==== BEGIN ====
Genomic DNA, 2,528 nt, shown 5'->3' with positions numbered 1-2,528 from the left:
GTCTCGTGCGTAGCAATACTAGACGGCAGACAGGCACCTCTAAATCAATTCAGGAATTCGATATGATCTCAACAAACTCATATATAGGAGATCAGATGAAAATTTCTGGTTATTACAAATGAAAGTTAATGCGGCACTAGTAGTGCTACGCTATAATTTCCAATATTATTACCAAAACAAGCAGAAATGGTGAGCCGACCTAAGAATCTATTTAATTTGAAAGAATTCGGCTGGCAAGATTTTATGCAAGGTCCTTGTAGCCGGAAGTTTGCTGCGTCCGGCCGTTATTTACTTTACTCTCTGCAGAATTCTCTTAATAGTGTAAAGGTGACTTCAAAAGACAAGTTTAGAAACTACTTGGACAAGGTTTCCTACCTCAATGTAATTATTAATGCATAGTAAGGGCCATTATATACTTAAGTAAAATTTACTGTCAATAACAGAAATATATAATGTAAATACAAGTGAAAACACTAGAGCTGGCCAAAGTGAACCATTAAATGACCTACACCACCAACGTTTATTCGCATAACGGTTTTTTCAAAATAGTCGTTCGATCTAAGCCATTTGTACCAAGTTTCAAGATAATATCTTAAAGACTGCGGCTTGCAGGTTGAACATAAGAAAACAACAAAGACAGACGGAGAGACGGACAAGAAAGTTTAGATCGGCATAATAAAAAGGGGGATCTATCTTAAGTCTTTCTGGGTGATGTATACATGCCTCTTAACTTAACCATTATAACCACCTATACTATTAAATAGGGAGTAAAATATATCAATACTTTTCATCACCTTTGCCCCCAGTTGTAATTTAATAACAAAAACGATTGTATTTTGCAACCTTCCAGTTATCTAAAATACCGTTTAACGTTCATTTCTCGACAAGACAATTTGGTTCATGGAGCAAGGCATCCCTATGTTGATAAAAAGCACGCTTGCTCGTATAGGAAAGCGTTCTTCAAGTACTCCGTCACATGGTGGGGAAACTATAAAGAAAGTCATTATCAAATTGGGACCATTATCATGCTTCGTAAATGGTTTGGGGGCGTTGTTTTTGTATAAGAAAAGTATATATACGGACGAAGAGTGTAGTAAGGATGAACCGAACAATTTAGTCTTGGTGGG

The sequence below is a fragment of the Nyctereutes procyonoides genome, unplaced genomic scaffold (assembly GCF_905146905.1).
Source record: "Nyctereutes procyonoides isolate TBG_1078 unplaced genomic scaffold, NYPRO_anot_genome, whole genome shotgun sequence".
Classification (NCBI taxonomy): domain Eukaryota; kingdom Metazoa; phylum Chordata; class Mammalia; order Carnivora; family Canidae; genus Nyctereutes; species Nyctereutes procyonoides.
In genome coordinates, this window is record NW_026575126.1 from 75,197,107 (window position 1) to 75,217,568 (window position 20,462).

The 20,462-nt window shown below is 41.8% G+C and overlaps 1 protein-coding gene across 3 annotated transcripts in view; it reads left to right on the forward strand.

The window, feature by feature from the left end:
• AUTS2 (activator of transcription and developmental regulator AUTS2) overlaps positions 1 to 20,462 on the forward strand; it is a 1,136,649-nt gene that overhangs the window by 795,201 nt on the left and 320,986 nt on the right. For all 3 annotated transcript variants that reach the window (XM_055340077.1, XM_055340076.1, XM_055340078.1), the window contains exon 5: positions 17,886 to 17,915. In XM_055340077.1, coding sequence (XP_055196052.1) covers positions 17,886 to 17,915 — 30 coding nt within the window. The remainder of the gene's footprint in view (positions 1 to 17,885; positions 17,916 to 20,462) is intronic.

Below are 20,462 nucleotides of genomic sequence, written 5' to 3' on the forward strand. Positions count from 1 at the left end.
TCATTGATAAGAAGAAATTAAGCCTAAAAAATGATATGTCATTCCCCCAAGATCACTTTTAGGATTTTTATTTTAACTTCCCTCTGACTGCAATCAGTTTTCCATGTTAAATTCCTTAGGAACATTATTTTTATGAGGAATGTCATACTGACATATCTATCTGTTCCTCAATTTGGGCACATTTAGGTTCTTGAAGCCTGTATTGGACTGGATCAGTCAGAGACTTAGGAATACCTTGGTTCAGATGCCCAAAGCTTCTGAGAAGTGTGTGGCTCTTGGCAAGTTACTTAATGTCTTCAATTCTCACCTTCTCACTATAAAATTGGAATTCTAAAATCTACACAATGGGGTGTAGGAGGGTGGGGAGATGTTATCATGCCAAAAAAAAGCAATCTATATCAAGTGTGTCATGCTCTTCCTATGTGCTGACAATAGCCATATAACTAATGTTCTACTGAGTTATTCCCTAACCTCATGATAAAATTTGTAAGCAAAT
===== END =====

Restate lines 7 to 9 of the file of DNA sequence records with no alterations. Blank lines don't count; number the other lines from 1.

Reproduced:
The 20,462-nt window shown below is 41.8% G+C and overlaps 1 protein-coding gene across 3 annotated transcripts in view; it reads left to right on the forward strand.

The window, feature by feature from the left end:
• AUTS2 (activator of transcription and developmental regulator AUTS2) overlaps positions 1 to 20,462 on the forward strand; it is a 1,136,649-nt gene that overhangs the window by 795,201 nt on the left and 320,986 nt on the right. For all 3 annotated transcript variants that reach the window (XM_055340077.1, XM_055340076.1, XM_055340078.1), the window contains exon 5: positions 17,886 to 17,915. In XM_055340077.1, coding sequence (XP_055196052.1) covers positions 17,886 to 17,915 — 30 coding nt within the window. The remainder of the gene's footprint in view (positions 1 to 17,885; positions 17,916 to 20,462) is intronic.